Obviously both plans are rather more detrimental than good. The object is fine, for it is necessary to have as pure air as possible; but the good is, according to my way of thinking, more than offset by the irritating effect of the cold on the lungs. Reader, stop and think: These patients are in heated houses all day, and some of them in superheated houses. At night they breathe an atmosphere many degrees colder than it is throughout the day. The house temperature through the day is seventy degrees Fahrenheit, or more; while on the porch it ranges, in Denver, from thirty-two degrees above to ten degrees below zero. The range is from thirty-eight to eighty degrees. Can anyone with common sense believe that a weak, diseased lung will thrive subjected every twenty-four hours to such extremes of temperature?

If the above is true, the modem treatment of this disease could not possibly be much worse.

If houses are as clean as they should be; if bedding is as clean as bedding should always be, patients will do much better in a closed house--closed up for the entire night--and fire enough to keep the night temperature within ten or twenty degrees of the day temperature.

All of us (doctors and laymen) must go through the fresh air insanity. Converts to new thoughts, or old thoughts, are always nearsighted, enthusiastic, and even fanatical in their loyalty in following literally and not wisely such fads. The fresh air craze has surely killed its quota. Filthy houses have done their share. Now sensible people should split the difference and keep both foul and cold air out of their lungs. To encourage those who read this, I will say: The composition of the atmosphere is always the same,* and, like all organs, it is maintained at the same composition, and must remain so until destroyed; and along with its destruction must go all animal life. (*This does not mean that the air of proper composition cannot be made the vehicle of filth. Houses, bedding, clothing, and the body must be clean.)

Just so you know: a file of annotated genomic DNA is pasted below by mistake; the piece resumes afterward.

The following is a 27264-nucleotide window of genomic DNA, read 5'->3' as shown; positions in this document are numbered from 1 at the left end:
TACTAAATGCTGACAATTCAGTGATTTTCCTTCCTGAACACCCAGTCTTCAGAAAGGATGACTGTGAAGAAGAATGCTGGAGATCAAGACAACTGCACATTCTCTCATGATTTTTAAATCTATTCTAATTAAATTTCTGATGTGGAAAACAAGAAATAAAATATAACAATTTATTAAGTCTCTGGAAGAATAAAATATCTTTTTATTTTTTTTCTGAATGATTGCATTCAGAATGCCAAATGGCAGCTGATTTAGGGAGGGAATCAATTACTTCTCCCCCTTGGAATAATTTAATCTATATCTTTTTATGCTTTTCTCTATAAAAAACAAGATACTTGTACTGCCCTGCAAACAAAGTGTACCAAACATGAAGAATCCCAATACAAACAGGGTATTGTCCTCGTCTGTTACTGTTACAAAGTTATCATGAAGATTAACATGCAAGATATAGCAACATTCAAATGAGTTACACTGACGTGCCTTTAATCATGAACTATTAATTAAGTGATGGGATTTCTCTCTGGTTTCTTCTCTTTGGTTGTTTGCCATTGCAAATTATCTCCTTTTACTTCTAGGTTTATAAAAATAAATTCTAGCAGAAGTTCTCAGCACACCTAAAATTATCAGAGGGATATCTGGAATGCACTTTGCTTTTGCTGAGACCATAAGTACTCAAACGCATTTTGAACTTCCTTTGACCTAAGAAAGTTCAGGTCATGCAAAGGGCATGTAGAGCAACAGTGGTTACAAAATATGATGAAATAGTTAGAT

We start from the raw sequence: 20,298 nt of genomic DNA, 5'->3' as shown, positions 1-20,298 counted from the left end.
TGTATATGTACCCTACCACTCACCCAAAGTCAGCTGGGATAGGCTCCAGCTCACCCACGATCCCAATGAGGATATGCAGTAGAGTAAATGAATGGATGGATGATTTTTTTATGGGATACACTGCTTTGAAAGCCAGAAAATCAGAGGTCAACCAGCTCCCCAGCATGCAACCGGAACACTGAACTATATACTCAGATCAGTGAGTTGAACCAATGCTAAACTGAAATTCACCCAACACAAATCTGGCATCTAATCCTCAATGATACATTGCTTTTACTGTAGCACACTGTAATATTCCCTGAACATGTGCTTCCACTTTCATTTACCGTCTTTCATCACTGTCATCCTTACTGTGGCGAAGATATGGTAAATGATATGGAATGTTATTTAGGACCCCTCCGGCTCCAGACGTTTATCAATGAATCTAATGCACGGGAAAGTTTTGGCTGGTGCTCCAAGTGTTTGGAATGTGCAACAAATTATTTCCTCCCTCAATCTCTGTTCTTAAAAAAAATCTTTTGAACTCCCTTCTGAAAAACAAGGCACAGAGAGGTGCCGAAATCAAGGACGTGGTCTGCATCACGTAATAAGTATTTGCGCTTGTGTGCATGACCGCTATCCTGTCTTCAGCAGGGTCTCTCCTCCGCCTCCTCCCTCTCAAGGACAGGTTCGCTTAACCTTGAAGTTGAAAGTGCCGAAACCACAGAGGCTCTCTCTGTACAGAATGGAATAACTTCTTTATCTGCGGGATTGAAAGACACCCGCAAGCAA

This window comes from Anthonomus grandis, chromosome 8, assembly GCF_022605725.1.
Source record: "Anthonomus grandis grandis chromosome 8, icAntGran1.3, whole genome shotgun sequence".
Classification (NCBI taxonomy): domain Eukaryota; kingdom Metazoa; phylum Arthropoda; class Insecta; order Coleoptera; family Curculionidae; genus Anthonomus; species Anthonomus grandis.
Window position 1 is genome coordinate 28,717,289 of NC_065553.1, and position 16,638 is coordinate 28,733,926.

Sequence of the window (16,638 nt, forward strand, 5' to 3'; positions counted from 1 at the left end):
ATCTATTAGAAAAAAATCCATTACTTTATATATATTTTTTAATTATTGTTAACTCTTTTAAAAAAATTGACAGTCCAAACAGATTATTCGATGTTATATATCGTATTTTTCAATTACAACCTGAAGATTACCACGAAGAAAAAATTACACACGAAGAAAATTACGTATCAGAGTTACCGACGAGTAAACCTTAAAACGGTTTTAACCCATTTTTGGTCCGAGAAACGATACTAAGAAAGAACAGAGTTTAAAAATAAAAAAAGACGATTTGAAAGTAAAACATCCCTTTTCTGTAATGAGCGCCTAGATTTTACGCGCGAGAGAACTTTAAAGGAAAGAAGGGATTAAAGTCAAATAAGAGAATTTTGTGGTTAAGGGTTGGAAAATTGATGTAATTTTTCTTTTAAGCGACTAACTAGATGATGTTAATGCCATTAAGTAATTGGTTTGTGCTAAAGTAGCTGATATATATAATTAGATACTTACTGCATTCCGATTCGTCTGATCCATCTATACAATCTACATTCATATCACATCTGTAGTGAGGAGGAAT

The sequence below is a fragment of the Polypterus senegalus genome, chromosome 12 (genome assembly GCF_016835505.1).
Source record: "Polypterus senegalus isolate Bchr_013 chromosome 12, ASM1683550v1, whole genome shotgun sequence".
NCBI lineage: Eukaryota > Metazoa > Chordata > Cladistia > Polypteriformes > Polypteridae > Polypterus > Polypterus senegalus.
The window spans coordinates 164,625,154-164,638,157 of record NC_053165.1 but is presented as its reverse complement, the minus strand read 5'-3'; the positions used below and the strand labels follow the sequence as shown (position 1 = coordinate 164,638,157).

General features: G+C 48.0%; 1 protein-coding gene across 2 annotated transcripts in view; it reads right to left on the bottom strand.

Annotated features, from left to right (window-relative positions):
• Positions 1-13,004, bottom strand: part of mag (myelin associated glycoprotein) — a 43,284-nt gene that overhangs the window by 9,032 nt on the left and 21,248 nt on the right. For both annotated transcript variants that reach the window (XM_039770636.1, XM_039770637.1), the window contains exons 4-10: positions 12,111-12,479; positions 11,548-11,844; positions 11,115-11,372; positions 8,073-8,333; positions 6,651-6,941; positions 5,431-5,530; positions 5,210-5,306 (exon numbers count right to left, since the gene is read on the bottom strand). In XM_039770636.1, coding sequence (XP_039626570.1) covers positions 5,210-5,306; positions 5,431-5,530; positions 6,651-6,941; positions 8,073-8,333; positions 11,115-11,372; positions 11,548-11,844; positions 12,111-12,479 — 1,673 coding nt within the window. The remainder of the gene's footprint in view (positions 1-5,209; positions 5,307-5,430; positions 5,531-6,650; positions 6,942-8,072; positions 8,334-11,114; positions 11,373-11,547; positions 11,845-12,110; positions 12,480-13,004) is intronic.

It is all nonsense to talk about burning up or breathing out of the atmosphere all the oxygen. If houses are clean, no harm will come to the sick by closing doors and windows to prevent them from chilling their lungs and blood by breathing an atmosphere much colder than their bodies.

Harm from breathing cold air does not end with simply causing irritation; the patient's nerve energy is used up in resisting the cold. It takes nerve energy to resist cold; it takes nerve energy to digest food. This being true, should not sick people be kept in a warm atmosphere, and fed on food that will nourish the body at the least expenditure of energy in digestion?

The nervous system of a plithisical patient should not be severely taxed in resisting cold. It must be remembered that digestion cannot be carried on with a bodily temperature varying much from 99° F.

It is a mistake for sick people to live in an atmosphere so cold that wool or other heavy, impervious underwear is thought to be necessary to keep the body warm. Air is a tonic and stimulant to the skin, and, neither last nor least, it is a disinfectant. To keep the surface of the body sweet and clean, air must get to it, and it cannot when the body is swathed in tight-fitting woolen or other underwear. Open-woven cloth is better; no underwear at all is best.

It matters not how clean a housewife may be-if she does not air her closets and clothing, she cannot boast of her cleanliness. Men who ruin their homes with tobacco smoke, rendering them unfit for women and children to live in, certainly pay a lot for their pleasure. I have known of invalid wives who could get well if their homes could be freed from stale tobacco smoke. Invalid wives are expensive.